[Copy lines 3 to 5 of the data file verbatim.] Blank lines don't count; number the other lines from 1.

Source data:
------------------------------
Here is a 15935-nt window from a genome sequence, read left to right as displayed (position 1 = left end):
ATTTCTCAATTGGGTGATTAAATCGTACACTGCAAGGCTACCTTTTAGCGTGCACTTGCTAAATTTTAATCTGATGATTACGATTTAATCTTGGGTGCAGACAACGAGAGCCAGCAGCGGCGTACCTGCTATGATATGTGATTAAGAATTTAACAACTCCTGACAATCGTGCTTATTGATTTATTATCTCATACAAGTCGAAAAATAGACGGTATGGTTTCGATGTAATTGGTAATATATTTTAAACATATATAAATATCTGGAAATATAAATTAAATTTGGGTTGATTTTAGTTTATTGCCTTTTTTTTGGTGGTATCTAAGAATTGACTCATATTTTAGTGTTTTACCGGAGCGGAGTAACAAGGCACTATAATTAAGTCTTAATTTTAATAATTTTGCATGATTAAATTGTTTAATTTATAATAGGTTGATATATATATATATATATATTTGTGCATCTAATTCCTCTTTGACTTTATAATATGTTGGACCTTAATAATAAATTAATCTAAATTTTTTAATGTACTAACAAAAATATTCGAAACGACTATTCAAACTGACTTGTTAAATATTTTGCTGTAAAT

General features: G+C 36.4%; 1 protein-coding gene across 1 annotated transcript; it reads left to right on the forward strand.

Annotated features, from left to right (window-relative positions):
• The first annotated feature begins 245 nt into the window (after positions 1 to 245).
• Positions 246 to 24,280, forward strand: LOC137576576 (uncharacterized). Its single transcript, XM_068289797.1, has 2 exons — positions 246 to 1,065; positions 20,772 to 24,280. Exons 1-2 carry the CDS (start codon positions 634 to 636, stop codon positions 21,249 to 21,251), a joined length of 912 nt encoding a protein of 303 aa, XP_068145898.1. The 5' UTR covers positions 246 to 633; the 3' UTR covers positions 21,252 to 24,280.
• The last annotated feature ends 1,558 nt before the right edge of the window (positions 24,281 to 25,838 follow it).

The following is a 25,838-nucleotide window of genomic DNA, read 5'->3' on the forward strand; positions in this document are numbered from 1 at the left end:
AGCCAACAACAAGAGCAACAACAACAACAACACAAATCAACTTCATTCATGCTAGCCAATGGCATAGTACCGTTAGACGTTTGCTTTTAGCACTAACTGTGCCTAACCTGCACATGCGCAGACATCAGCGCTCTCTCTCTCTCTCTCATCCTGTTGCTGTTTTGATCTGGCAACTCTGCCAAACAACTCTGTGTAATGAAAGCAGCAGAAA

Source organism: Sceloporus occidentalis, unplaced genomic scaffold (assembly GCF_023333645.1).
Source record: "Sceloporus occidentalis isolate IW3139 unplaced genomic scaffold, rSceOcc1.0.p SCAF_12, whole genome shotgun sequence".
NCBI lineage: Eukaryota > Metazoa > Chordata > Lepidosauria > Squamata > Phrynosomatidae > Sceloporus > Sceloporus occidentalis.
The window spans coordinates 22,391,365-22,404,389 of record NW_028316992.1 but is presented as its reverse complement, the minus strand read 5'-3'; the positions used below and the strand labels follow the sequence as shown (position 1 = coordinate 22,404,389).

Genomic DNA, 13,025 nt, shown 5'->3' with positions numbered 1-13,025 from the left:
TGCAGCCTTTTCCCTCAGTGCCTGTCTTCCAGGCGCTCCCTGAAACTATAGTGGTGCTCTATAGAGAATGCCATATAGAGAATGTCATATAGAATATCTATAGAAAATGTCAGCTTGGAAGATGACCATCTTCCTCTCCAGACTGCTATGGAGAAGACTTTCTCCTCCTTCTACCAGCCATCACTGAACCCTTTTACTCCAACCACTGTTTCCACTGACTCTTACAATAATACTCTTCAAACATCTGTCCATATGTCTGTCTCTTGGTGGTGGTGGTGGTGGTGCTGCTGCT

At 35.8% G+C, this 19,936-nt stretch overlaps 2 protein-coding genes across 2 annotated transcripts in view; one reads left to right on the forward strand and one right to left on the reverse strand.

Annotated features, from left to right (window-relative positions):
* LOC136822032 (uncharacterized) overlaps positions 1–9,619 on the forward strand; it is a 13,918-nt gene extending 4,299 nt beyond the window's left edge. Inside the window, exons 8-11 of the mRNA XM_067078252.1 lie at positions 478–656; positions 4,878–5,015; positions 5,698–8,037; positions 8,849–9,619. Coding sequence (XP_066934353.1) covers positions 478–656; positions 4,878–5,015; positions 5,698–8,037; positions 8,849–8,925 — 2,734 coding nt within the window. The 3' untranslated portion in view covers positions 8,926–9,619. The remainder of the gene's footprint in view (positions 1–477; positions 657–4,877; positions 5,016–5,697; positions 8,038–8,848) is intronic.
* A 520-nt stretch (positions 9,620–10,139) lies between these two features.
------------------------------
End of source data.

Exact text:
General features: G+C 36.4%; 1 protein-coding gene across 1 annotated transcript; it reads left to right on the forward strand.

Annotated features, from left to right (window-relative positions):
• The first annotated feature begins 245 nt into the window (after positions 1 to 245).